We could think even this was a fraud or an amazing coincidence.  But Jesus did us one better.  He raised himself from the dead, something even more incredible.  Lest we think he wasn't really dead, we are told that he was stabbed straight through the heart with a lance.  Then three days later his body went missing and he started showing up alive all over the place.  There were hundreds of witnesses.

Now I would remind you, brothers, of the gospel I preached to you, which you received, in which you stand, and by which you are being saved, if you hold fast to the word I preached to you—unless you believed in vain.  For I delivered to you as of first importance what I also received: that Christ died for our sins in accordance with the Scriptures, that he was buried, that he was raised on the third day in accordance with the Scriptures, and that he appeared to Cephas, then to the twelve.  Then he appeared to more than five hundred brothers at one time, most of whom are still alive, though some have fallen asleep.  Then he appeared to James, then to all the apostles.  (1 Corinthians 15:1-7)

This isn't just a bunch of hearsay -- Christianity was a full-blown religion getting preached all over the Mediterranean while witnesses were still alive who had seen Christ raised from the dead.  None of Jesus' contemporaries had the slightest explanation for this, except to say that all of those witnesses were lying.

But what if they were lying?  I know a bit about cults.  People lie about a lot of things.  However, when they lie, it's for their own benefit.  True believers can be expected to make extreme sacrifices for their beliefs, but the ringleaders -- the ones who know it's a lie -- don't make sacrifices.  They use the lie to control others, but they make sure to arrange it so that they can lead a comfortable life with plenty of adulation.  It would have been simple enough for the apostles to concede that it was okay to burn a pinch of incense to some idol, and that way they could have kept their cult and their lives.  Instead, eleven out of twelve of the apostles died -- horribly -- rather than make the slightest compromise.  If it was a lie, it was a very stupid lie.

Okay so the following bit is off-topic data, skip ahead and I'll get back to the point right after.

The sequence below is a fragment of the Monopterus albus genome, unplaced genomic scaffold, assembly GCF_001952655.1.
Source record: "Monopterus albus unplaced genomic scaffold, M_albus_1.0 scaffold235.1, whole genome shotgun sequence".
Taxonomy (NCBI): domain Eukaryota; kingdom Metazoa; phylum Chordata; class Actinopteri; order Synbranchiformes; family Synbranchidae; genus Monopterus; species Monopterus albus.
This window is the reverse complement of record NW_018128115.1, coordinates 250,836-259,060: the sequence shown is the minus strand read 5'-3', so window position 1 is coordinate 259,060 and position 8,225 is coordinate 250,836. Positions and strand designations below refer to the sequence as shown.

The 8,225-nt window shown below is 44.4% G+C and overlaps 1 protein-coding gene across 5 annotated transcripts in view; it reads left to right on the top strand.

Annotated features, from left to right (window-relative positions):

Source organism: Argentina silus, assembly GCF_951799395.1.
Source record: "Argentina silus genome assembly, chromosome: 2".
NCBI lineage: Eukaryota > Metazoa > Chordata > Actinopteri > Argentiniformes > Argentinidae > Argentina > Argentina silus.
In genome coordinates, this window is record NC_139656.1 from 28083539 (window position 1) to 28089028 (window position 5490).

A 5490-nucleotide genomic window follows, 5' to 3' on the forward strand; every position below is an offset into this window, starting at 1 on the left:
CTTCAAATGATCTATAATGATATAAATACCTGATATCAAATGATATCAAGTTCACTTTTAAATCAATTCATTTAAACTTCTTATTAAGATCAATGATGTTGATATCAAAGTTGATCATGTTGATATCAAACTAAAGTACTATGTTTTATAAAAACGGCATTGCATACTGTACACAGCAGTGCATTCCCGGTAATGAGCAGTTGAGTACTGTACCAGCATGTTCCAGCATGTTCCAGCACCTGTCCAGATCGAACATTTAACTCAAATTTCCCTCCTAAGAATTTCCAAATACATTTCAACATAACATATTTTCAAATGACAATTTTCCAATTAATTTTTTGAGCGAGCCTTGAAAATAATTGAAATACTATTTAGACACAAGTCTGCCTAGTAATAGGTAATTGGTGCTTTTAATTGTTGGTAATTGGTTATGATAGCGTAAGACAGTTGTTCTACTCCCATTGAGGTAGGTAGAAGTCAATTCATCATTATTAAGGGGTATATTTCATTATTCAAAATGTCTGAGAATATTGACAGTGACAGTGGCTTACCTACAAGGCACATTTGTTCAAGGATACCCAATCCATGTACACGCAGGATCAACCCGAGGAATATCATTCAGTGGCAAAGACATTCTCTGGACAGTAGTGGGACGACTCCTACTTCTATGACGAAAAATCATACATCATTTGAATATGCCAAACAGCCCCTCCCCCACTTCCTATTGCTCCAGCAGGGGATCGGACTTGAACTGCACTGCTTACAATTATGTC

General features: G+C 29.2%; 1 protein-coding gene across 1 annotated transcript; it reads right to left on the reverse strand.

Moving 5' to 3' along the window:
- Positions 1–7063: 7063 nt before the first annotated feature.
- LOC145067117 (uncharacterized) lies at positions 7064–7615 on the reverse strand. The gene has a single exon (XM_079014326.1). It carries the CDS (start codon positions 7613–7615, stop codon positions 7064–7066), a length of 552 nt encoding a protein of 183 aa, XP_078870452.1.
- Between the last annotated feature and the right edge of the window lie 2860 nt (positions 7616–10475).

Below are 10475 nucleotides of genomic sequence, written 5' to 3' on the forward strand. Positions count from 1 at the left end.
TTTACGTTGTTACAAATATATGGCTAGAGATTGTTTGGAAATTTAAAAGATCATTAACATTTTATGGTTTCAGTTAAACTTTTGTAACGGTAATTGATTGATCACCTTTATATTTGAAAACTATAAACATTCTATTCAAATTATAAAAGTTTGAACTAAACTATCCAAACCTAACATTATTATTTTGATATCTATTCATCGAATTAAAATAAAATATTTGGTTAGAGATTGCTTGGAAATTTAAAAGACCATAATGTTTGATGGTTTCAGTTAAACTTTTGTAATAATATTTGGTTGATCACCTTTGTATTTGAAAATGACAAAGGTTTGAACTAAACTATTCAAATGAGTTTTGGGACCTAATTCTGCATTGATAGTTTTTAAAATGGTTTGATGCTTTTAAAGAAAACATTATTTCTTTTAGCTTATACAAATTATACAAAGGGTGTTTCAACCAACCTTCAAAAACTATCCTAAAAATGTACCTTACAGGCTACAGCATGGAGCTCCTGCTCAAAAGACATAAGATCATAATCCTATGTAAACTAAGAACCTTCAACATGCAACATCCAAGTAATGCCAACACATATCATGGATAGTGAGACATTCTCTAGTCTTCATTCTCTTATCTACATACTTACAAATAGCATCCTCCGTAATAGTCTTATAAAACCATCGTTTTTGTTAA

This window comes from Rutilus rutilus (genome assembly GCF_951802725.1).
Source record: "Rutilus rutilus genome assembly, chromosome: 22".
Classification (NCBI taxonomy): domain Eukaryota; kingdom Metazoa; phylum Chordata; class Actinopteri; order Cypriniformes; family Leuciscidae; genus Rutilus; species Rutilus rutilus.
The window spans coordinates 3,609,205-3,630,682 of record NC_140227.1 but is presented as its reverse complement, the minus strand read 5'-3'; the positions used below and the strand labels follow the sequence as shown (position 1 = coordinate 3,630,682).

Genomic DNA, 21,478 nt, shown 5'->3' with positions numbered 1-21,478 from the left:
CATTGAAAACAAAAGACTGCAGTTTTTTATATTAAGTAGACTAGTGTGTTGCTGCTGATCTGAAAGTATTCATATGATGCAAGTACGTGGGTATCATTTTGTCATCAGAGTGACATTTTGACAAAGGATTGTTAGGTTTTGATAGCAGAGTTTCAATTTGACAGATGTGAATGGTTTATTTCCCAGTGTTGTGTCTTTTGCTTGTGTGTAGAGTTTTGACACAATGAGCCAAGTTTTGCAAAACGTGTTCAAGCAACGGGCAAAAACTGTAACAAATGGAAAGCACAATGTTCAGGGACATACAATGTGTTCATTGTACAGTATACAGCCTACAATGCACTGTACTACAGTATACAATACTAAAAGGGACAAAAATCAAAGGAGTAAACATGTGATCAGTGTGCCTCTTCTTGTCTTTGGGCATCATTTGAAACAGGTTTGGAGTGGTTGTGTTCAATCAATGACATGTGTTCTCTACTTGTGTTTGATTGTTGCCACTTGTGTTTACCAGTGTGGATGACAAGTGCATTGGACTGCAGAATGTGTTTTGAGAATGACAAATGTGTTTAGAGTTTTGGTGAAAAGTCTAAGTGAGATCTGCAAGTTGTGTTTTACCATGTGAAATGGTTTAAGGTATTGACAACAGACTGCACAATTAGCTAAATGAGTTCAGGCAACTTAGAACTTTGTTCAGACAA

And Jesus was no ordinary prophet either.  The most cursory reading of the Gospels shows that he was making absurd claims about having existed before Moses, that he and God were one, that he would come on the clouds of heaven to judge everyone.  The people who say he was just a good teacher who preached about being nice to people clearly haven't read the story.  Either he was the Son of God, or the biggest fraud who ever lived.  No middle road here.  And given the evidence, it seems reasonable to say that maybe he really was the son of God.